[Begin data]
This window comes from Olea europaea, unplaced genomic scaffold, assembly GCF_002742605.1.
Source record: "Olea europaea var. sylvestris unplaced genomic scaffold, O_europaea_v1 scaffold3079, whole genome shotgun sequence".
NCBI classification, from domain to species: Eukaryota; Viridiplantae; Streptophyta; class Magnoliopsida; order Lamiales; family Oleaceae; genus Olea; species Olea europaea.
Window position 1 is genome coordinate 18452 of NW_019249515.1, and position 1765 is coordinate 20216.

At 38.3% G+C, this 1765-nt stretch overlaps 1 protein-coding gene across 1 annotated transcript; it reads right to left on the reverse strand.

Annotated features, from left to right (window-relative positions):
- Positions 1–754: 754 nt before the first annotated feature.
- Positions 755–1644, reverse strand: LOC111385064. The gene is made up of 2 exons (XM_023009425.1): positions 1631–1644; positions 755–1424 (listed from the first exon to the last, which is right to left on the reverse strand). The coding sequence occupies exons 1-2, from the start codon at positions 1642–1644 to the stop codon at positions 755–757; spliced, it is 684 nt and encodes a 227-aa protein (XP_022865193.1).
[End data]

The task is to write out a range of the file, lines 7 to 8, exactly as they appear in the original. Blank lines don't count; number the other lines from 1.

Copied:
- Positions 1–754: 754 nt before the first annotated feature.
- Positions 755–1644, reverse strand: LOC111385064. The gene is made up of 2 exons (XM_023009425.1): positions 1631–1644; positions 755–1424 (listed from the first exon to the last, which is right to left on the reverse strand). The coding sequence occupies exons 1-2, from the start codon at positions 1642–1644 to the stop codon at positions 755–757; spliced, it is 684 nt and encodes a 227-aa protein (XP_022865193.1).